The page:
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Clinton's morning 'commute'

From NBC's Ron Allen
SOUTH BEND, Ind. -- Sen. Clinton just went along on the morning commute with Jason Allen Wilfing of South Bend, who works at a sheet metal plant. They stopped for gas in his white pickup truck at a Marathon station where the price for regular is $3.75 a gallon. Clinton and Wilfing are now "commuting," to his job, in a motorcade, a motorcade that incidentally included eight low-gas mileage SUVs.

It was all quite contrived, like many campaign events, with Secret Service in the back seat of the truck and a swarm of media at the station. However, this one seemed a bit more "unnatural," shall we say, than most. And Sen. Clinton admitted because of her "special circumstance," she hasn't bought gas in a long while. But it's an example of how determined Clinton is to win over working-class voters by showing her concern and understanding of "kitchen table" issues.

While the gas dial was rolling up to $63.67, Clinton and Wilfing "chatted" about the high price of groceries and how rising fuel costs are affecting many aspects of family life.

Clinton also made a pitch, when asked about it by reporters, for her "gas tax holiday," which would suspend fuel taxes for the summer months. While Sen. Barack Obama and others have called the proposal a "gimmick" that only would save most families about $28 over the summer, Clinton says small businesses, trucking firms, farmers and families driving off for vacations would save much more. Clinton seems determined to make this a defining issue over the remaining days of the campaign.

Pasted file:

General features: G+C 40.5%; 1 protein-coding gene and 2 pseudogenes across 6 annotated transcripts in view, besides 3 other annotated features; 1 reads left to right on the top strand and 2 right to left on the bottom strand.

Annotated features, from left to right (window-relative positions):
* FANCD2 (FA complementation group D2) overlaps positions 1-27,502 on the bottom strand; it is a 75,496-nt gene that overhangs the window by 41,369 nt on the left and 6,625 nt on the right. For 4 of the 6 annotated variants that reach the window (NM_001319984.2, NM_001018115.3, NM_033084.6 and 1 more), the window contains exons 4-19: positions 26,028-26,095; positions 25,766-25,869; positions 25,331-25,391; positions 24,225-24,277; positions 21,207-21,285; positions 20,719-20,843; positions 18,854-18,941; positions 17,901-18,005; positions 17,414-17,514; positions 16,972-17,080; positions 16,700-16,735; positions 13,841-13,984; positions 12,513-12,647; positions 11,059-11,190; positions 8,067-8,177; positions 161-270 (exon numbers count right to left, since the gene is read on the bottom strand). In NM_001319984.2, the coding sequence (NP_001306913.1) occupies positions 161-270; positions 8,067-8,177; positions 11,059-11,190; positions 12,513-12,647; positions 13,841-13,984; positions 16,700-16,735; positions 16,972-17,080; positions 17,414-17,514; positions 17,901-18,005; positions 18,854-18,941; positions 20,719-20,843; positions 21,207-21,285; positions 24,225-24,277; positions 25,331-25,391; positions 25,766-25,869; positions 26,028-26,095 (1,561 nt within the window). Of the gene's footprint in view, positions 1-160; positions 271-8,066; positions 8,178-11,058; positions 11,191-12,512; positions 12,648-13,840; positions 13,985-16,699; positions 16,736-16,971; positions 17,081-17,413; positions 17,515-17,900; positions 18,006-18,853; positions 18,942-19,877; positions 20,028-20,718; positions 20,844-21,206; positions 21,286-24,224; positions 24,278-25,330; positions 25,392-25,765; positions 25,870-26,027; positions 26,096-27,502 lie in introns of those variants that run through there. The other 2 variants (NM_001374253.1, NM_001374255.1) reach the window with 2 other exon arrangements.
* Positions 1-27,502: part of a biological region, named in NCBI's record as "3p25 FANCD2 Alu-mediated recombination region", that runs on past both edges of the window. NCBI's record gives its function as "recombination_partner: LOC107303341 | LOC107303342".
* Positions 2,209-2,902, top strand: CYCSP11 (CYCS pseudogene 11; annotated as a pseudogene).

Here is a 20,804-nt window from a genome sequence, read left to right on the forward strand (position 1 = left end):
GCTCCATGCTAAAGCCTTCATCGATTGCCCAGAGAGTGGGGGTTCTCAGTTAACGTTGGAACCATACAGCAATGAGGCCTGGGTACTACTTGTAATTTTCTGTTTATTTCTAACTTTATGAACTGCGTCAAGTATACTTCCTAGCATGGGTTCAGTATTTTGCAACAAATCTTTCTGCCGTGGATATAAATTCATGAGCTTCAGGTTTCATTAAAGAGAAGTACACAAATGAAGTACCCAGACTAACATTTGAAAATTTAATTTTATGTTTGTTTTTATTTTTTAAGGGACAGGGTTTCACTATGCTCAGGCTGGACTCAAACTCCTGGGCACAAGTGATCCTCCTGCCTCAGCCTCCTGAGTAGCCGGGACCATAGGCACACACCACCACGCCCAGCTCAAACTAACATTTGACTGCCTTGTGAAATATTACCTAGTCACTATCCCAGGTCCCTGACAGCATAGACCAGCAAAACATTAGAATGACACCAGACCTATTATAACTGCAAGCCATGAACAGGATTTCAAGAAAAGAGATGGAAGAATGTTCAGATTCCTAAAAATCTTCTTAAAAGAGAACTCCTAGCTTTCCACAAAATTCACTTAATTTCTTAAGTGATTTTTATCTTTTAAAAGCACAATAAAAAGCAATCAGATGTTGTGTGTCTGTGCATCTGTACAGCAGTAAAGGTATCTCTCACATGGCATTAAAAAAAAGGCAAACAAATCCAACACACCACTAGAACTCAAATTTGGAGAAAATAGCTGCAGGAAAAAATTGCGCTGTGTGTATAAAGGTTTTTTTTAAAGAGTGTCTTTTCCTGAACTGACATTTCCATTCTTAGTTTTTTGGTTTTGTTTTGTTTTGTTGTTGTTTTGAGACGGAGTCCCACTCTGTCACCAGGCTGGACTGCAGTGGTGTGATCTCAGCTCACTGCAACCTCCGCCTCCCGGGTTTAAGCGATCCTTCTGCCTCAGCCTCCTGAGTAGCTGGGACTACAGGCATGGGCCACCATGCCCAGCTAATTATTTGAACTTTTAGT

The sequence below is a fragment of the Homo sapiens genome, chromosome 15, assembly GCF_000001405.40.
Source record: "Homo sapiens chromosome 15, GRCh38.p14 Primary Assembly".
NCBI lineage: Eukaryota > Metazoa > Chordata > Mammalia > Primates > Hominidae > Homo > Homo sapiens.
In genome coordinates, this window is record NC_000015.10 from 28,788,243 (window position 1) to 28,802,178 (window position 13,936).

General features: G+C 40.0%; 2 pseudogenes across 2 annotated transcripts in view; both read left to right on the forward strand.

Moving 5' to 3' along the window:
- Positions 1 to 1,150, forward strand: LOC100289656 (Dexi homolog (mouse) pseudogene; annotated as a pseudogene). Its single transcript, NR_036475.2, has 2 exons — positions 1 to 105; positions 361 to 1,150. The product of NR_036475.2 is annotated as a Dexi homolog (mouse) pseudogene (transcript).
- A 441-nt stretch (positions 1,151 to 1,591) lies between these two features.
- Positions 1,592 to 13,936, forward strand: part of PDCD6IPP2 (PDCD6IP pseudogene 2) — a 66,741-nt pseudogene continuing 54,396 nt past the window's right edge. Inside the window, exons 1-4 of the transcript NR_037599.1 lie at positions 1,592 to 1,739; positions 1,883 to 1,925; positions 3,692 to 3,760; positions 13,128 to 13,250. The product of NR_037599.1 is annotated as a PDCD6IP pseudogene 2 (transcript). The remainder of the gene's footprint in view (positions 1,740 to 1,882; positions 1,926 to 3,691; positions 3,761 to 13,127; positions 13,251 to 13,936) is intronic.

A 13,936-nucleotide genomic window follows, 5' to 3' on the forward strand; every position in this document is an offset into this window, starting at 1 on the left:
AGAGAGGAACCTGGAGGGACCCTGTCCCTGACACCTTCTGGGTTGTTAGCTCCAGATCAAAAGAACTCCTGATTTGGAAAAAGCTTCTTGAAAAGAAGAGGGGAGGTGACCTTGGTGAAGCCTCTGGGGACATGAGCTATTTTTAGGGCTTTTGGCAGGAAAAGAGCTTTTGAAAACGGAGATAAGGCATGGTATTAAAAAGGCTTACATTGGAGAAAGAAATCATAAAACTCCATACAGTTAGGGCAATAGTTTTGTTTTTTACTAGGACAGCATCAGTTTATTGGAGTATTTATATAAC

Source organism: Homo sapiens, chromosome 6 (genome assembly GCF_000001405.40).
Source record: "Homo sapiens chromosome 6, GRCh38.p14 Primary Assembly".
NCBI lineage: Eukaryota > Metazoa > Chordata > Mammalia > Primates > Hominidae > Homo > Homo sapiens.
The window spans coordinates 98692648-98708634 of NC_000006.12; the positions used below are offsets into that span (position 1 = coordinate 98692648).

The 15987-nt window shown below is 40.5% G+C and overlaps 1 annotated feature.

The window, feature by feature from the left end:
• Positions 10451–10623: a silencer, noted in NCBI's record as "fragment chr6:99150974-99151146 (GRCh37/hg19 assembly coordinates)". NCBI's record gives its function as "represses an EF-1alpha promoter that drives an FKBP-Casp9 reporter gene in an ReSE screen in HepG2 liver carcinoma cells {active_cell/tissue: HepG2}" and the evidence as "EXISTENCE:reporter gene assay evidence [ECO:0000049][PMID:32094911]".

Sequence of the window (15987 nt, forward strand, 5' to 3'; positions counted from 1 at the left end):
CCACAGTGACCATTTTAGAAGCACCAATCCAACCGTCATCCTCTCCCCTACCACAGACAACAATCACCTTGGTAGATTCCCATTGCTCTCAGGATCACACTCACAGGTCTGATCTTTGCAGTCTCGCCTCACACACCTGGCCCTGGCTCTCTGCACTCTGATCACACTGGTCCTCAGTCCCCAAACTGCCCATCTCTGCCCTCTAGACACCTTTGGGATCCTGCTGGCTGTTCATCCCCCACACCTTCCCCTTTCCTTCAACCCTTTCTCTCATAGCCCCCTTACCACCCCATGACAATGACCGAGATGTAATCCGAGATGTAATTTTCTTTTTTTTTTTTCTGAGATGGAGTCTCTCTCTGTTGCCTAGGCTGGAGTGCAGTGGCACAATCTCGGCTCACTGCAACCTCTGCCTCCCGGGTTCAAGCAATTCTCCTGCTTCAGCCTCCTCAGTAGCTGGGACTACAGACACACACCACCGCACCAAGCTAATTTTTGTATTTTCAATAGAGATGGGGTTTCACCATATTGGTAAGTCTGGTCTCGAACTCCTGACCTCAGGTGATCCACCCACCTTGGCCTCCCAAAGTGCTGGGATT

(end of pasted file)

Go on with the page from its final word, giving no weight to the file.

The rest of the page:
Clinton also talked about how there's a need to "sound the alarm" about how high prices are hurting families. She talked about how it's a question of the nation's priorities while pointing out that the government bailed out Wall Street investment bank Bear Sterns, but she says, has done little for working-class families.

And there was more. Clinton talked about the need to investigate the energy markets, an unregulated business she says should be investigated for "market manipulation." She also called for more pressure on the OPEC "cartel," which she said operates a monopoly that should in some ways be more accountable under U.S. anti-trust laws. Much of that has become part of her stump speech here in Indiana, where her main theme continues to be "jobs, jobs and jobs."

We're now at Delux sheet metal, where Clinton is chatting with workers assembled on the factory floor here for her remarks.

"We've got to gather the political will to take on the oil companies," she said.

Quite a morning commute for one of the company's workers. And, in case you're wondering, the Clinton campaign did pay for her commuter buddy's gas. She just said someone told her the prices in some places went up 20 cents a gallon overnight.

"I'm asking people who work hard for a living ... to support me," she just said, adding that the country needs a "fighter" and a "change maker" in the White House.